What are we to make of our obsession with zombies? If one considers mass media as a window into our collective human consciousness, then the mass-media outbreak of zombies represents the expression of a symbolic neurosis emerging from modern society as whole.
Human society in the west has variously exploded and imploded as the effects of communications technology have reached ever deeper into the day-to-day life of ordinary people. The explosion phase began perhaps 500 years ago as information technology jumped into reproducible books and fomented the enlightenment in Europe. Simultaneous with that came the introduction of perspective in painting and drawing, the presentation of an individual “point of view” within the depiction of a scene. The advance of time-keeping and standardized units of time was another coincident event. These factors produced an explosion of individualism which resulted in the transformation of society.
Roughly 100 years ago, a further shift in technology produced electronic communication, the telegraph and telephone, which essentially eliminated time and space as limiting factors in the dispersal of information. As this progressed towards our present digital age, both the depth of information, what we can call its “definition resolution,” increased as did the access to it. We can describe this in McLuhanesque terms as the technological extension of our senses by electronic means. Herein we find the implosion phase of society; our extended sensory apparatus has highlighted our awareness of interconnectedness, and some would say has overwhelmed us. The world is moving towards deepened engagement with globalized tribal states and away from the individuality of nation states.
The first contemporary zombie movies presaged this tribal shift, albeit in the form of the living dead collectively craving human flesh. The zombies seem to have “one mind” and have lost all individuality. Setting aside their unusual dietary preference, it is their overt, unified tribal behavior that stands in sharp relief against ordinary human beings. In one sense, zombies are beings who have become numb to their humanity, the feelings of the living, or seemingly anything at all. Psychologically, zombies are people who have become so completely overwhelmed they are stumbling through life trapped in a waking nightmare.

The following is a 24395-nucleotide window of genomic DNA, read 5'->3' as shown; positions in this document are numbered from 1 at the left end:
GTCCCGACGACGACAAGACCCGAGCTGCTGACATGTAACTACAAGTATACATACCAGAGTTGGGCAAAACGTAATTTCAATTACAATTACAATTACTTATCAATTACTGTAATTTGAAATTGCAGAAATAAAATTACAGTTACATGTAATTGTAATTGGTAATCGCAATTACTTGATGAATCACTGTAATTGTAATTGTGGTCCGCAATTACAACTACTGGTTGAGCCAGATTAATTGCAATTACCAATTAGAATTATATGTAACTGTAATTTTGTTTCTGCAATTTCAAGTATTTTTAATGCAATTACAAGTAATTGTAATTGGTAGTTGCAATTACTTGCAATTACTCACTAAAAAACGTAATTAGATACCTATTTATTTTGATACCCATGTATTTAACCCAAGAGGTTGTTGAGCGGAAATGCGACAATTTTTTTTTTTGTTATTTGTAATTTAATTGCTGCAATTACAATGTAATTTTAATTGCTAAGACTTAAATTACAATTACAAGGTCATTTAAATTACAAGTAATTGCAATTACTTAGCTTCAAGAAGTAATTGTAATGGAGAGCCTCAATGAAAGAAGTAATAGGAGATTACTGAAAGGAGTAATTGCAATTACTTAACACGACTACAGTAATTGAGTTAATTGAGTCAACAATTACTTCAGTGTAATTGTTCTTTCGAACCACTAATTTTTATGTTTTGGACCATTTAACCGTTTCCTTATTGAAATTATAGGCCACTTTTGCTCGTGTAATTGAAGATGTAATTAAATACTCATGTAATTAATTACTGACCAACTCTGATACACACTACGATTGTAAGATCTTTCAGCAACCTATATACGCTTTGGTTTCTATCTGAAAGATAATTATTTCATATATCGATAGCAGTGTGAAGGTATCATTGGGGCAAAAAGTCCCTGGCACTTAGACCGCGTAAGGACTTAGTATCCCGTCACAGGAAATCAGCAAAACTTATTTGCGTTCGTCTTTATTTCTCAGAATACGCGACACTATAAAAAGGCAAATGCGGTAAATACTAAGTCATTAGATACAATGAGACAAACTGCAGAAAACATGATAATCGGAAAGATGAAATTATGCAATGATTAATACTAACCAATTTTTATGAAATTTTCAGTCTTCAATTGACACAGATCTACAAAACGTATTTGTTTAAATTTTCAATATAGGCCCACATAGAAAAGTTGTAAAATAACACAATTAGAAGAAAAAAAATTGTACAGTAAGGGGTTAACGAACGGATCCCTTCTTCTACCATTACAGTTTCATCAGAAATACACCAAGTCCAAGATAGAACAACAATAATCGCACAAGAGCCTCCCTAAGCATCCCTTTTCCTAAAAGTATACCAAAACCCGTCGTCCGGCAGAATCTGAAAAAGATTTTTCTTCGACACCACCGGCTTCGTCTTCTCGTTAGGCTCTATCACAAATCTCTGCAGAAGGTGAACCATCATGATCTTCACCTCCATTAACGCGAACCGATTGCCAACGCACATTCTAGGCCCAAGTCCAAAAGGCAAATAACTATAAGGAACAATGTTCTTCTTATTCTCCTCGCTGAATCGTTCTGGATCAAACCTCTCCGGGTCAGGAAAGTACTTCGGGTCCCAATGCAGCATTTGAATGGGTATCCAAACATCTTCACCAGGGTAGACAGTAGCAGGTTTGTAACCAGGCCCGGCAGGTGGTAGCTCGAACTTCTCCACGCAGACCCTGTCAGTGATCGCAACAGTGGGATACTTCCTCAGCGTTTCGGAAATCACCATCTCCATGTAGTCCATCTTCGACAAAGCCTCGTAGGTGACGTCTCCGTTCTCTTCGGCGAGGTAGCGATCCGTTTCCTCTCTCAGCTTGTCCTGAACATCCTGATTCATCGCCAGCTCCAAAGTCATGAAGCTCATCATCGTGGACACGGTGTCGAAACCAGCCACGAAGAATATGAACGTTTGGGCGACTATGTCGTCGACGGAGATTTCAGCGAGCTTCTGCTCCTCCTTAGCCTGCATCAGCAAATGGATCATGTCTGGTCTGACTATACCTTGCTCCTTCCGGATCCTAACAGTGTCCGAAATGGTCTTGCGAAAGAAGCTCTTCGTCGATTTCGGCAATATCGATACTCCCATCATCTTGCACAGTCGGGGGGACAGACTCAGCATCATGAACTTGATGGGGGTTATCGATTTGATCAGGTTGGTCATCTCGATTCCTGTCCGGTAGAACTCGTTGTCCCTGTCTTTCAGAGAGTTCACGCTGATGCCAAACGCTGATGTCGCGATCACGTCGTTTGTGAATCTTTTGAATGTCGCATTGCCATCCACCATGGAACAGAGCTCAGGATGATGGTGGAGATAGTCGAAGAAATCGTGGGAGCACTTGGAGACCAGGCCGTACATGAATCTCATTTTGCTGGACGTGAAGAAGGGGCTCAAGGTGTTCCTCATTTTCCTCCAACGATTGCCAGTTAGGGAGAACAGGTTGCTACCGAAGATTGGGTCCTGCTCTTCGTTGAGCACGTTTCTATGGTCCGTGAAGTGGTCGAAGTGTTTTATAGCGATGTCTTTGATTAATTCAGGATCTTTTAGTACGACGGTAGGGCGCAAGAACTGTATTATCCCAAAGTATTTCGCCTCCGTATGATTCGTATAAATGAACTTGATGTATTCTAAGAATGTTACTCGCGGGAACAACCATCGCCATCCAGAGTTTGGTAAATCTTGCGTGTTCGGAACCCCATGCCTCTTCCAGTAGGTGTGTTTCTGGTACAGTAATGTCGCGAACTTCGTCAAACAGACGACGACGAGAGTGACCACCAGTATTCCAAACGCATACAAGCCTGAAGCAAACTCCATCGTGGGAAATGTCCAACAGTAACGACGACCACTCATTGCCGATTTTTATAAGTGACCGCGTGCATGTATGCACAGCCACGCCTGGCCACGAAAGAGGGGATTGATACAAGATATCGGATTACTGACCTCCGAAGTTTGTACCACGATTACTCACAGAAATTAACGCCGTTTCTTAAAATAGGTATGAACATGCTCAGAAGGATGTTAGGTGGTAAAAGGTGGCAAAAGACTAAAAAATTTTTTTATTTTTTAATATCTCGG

Hard-wired to respond empathically to others, human beings have been placed in an untenable situation by the electronic and digital extension of our senses; we literally know too much, and are largely powerless to do much about all the horrors of the world. We are confronted daily by information about death, disease, violence, climate change, species extinction, earthquakes and so forth, mostly happening at a distance. But from an information standpoint, space and time no longer exist and our emotions are fully triggered nonetheless. It’s too much, and to get through each day we become numb.
Hence the rise of mass-media zombies, the societal-psychological outburst produced by numbness, and emotions buried, but only thinly. It’s not zombies that crawl up out of their burial ground but emotions. Hollywood and television zombies are a metaphoric reflection of our own contemporary dilemma; we are above all else feeling beings forced by an overload of information to bury our feelings, which then crawl out of our subconscious and threaten to devour us.
Thus an important societal truth is being told to us about the danger of numbness: we are afraid of zombies because we have all, in some way, become zombies.